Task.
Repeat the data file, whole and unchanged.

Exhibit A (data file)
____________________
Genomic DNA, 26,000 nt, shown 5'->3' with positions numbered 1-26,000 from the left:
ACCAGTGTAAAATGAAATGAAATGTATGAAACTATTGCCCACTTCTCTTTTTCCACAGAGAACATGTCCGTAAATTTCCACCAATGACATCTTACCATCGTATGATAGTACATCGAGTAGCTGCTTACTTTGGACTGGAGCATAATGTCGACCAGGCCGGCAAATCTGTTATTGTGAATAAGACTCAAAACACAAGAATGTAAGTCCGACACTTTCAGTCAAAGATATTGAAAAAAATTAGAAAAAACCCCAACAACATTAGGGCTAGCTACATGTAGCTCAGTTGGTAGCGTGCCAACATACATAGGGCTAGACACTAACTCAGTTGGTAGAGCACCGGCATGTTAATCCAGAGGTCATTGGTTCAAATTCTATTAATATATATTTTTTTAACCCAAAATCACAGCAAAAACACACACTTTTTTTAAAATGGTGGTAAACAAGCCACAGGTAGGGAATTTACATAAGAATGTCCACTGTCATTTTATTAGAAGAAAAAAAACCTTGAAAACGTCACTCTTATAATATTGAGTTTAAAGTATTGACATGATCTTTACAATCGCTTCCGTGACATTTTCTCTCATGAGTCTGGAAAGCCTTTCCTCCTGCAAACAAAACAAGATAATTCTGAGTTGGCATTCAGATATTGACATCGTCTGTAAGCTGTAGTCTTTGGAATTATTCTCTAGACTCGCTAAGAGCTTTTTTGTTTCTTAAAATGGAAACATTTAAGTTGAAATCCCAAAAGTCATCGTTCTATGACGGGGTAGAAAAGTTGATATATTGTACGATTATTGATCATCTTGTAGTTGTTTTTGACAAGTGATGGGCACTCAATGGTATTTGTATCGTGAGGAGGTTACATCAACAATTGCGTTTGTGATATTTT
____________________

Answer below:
Genomic DNA, 26,000 nt, shown 5'->3' with positions numbered 1-26,000 from the left:
ACCAGTGTAAAATGAAATGAAATGTATGAAACTATTGCCCACTTCTCTTTTTCCACAGAGAACATGTCCGTAAATTTCCACCAATGACATCTTACCATCGTATGATAGTACATCGAGTAGCTGCTTACTTTGGACTGGAGCATAATGTCGACCAGGCCGGCAAATCTGTTATTGTGAATAAGACTCAAAACACAAGAATGTAAGTCCGACACTTTCAGTCAAAGATATTGAAAAAAATTAGAAAAAACCCCAACAACATTAGGGCTAGCTACATGTAGCTCAGTTGGTAGCGTGCCAACATACATAGGGCTAGACACTAACTCAGTTGGTAGAGCACCGGCATGTTAATCCAGAGGTCATTGGTTCAAATTCTATTAATATATATTTTTTTAACCCAAAATCACAGCAAAAACACACACTTTTTTTAAAATGGTGGTAAACAAGCCACAGGTAGGGAATTTACATAAGAATGTCCACTGTCATTTTATTAGAAGAAAAAAAACCTTGAAAACGTCACTCTTATAATATTGAGTTTAAAGTATTGACATGATCTTTACAATCGCTTCCGTGACATTTTCTCTCATGAGTCTGGAAAGCCTTTCCTCCTGCAAACAAAACAAGATAATTCTGAGTTGGCATTCAGATATTGACATCGTCTGTAAGCTGTAGTCTTTGGAATTATTCTCTAGACTCGCTAAGAGCTTTTTTGTTTCTTAAAATGGAAACATTTAAGTTGAAATCCCAAAAGTCATCGTTCTATGACGGGGTAGAAAAGTTGATATATTGTACGATTATTGATCATCTTGTAGTTGTTTTTGACAAGTGATGGGCACTCAATGGTATTTGTATCGTGAGGAGGTTACATCAACAATTGCGTTTGTGATATTTT